Tanker Futures Market Booms as Rates Rally
Freight forward agreement (FFAs) trade rises.
The market for hedging oil tanker freight has revived sharply this year to a value of $4.5 billion after years of torpor, with ship owners looking to profit from a freight rally and more energy companies scramble to cover risk, industry sources say.
Cheap oil bargain hunters after the price drop and refineries, which have been operating at unusually high levels to meet rising demand, have helped tanker markets experience their best earnings in years after a long period of losses.
Rates for crude supertankers have soared in recent weeks to over $100,000 a day - their highest since 2008.
In tandem, tanker freight forward agreements (FFAs), which allow a buyer to take a position on where freight rates will stand at a point in the future, have seen a surge in activity.
"A lot of oil majors are under a lot of pressure," said Jay Lovell, chair of the FFA tanker brokers' association.
"They have to be seen hedging any kind of assets that they have ... that is why you are seeing a lot more driven volumes coming through from oil majors these days," said Lovell, head of tanker FFA trading with leading broker Braemar ACM.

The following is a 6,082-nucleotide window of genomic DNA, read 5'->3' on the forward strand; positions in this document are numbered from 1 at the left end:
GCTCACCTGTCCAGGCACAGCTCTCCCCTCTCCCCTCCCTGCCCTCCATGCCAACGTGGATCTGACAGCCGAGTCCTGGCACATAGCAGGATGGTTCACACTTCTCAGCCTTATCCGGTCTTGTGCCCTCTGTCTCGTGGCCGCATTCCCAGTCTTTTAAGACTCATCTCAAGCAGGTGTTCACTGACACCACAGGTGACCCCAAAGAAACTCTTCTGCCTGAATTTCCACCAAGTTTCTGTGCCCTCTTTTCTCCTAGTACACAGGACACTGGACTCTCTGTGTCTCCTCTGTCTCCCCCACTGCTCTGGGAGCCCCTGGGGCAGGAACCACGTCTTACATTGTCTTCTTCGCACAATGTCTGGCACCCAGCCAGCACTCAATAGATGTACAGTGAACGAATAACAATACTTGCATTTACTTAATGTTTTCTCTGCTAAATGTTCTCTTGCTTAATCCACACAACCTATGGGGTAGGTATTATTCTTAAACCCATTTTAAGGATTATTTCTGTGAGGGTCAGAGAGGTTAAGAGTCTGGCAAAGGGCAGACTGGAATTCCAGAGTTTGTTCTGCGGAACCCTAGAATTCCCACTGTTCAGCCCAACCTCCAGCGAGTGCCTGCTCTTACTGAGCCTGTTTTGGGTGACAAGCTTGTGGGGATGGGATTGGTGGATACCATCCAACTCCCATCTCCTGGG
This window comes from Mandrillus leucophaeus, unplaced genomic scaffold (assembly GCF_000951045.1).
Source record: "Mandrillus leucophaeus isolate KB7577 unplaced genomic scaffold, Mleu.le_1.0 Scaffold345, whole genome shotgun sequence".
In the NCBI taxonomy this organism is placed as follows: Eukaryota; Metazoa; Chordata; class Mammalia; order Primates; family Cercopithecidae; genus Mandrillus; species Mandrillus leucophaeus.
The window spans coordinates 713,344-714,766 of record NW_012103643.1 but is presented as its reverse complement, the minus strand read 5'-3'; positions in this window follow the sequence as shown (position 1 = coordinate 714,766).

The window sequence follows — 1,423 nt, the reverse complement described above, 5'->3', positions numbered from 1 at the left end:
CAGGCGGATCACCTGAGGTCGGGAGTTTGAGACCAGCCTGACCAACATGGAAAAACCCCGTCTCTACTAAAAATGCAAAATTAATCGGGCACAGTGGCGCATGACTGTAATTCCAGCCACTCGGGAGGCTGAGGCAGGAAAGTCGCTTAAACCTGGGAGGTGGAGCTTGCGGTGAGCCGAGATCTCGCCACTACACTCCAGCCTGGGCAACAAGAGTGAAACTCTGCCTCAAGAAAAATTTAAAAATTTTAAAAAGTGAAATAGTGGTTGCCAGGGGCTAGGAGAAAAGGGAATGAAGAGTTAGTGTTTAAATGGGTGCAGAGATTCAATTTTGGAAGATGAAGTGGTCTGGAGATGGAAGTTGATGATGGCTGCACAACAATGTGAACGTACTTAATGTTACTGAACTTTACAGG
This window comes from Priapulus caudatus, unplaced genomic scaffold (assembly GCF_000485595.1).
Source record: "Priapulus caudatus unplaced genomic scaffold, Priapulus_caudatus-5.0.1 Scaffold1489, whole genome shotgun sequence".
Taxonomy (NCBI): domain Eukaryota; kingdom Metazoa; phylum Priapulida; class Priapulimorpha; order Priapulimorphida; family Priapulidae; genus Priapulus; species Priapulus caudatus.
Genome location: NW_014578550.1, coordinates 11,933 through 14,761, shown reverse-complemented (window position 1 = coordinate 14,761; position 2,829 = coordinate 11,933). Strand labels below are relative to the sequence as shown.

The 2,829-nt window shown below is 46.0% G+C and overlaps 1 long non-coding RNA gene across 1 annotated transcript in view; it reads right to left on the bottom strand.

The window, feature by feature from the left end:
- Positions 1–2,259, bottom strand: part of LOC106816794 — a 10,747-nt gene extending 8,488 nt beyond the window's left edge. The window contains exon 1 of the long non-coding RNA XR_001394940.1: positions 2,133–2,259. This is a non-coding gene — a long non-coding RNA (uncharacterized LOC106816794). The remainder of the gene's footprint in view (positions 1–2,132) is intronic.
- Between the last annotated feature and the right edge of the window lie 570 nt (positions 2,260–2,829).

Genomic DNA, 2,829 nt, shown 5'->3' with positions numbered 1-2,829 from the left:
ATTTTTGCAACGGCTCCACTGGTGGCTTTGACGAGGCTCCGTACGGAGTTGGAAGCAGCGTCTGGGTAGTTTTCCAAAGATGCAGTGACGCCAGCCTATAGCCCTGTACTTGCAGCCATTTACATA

In the year to date, the value of the FFA tanker market - which includes both crude and oil products segments - reached over $4.5 billion, versus $3.2 billion for 2014 and $3.2 billion in 2013, according to market estimates.
Oil majors including BP, Phillips 66 and Statoil plus trade houses Glencore, Trafigura, Vitol and Gunvor are active in tanker FFAs.
Traded volumes for crude tanker FFAs have doubled to 106,660 lots in the year to date from 51,257 lots in 2014 and 35,990 lots in 2013. Products tanker FFAs reached 132,761 lots so far this year versus 129,899 last year and 143,094 lots in 2013, Baltic Exchange data showed. The Baltic acts as a benchmark for the FFA tanker market.
Lovell said in the past six months, 20 new participants had joined the FFA tanker market - some returning after being absent for years due to slower activity at that time.
Lower oil prices have meant marine bunker fuel costs, that make up a large part of a ship's expenses, have dropped. That helps bottom lines and also adds to more speculative activity, brokers said.
Glenn Huniche, FFA trader with Maersk Tankers and chair of the advisory FFA tanker users' group, said investments in shipping by private equity houses and hedge funds in recent years were adding to the flows, while tanker owners were also taking more punts.
"That is something that is going to be game changing in the years to come," Huniche said, ahead of the annual FFA tanker forum in London this week.
"With the upturn, conventional (tanker) owners are coming back with money in their pockets - and that can be used in instruments like this."
By Jonathan Saul